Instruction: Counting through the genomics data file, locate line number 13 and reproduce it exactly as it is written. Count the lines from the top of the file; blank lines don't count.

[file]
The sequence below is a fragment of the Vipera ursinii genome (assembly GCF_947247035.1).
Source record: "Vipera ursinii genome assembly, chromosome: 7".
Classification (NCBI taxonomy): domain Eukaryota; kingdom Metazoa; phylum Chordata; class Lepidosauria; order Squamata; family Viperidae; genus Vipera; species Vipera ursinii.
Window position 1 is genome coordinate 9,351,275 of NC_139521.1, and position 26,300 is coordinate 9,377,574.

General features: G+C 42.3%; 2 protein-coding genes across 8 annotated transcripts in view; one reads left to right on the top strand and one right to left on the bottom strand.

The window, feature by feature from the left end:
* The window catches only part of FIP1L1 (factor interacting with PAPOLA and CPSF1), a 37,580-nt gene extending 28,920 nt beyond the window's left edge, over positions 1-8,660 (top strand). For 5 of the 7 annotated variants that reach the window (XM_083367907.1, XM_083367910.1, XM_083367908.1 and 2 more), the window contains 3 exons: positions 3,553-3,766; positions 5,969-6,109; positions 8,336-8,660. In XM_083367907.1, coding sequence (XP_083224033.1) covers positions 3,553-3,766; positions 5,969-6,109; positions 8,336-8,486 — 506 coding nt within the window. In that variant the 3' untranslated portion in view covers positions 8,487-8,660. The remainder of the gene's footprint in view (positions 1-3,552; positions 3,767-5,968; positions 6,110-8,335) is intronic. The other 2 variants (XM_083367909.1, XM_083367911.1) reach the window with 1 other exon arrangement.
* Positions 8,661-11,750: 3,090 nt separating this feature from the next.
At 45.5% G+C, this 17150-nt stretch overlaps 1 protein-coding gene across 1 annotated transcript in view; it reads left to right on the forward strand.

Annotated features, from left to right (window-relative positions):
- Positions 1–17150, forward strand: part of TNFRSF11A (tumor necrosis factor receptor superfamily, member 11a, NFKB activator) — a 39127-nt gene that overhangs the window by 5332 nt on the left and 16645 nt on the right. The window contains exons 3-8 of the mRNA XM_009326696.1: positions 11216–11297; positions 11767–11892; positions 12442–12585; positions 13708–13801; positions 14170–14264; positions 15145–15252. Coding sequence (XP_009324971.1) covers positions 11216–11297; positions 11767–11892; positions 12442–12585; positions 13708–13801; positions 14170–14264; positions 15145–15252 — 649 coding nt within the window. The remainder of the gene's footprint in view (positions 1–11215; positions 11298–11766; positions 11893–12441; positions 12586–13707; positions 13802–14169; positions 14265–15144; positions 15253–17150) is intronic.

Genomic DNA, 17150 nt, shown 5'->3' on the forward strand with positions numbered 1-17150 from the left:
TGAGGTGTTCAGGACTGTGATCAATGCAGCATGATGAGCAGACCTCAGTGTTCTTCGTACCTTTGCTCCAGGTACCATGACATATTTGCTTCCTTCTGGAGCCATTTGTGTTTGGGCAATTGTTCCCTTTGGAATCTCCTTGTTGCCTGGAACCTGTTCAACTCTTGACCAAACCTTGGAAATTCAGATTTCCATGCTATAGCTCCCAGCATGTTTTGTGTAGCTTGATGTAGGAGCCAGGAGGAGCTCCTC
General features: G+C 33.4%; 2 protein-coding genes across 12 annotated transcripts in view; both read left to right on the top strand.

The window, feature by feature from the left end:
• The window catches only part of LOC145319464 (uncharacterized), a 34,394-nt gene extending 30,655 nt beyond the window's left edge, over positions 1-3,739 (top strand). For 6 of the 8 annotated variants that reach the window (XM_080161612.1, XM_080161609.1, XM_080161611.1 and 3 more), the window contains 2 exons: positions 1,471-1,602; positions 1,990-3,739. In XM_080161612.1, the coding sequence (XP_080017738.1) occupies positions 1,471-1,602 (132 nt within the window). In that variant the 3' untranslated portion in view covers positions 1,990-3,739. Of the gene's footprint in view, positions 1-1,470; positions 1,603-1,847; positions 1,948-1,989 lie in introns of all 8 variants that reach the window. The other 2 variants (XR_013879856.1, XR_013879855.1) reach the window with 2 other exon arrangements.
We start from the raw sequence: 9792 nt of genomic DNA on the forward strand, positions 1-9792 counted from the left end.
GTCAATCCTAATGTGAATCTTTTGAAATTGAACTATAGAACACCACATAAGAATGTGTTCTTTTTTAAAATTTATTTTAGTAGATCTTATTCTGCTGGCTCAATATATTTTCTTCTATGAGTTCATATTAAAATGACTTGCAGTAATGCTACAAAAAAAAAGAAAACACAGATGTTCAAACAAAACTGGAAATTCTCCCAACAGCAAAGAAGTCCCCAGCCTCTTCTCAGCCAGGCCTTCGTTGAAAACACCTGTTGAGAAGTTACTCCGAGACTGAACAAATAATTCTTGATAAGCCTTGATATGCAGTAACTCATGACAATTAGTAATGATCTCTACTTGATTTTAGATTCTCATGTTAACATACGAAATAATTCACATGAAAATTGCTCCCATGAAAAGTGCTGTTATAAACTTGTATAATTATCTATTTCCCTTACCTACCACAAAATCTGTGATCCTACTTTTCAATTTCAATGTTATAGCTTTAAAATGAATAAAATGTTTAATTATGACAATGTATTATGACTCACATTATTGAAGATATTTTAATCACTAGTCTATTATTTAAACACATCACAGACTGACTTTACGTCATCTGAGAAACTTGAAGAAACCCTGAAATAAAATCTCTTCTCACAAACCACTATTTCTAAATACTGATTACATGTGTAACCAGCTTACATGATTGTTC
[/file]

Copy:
TGAGGTGTTCAGGACTGTGATCAATGCAGCATGATGAGCAGACCTCAGTGTTCTTCGTACCTTTGCTCCAGGTACCATGACATATTTGCTTCCTTCTGGAGCCATTTGTGTTTGGGCAATTGTTCCCTTTGGAATCTCCTTGTTGCCTGGAACCTGTTCAACTCTTGACCAAACCTTGGAAATTCAGATTTCCATGCTATAGCTCCCAGCATGTTTTGTGTAGCTTGATGTAGGAGCCAGGAGGAGCTCCTC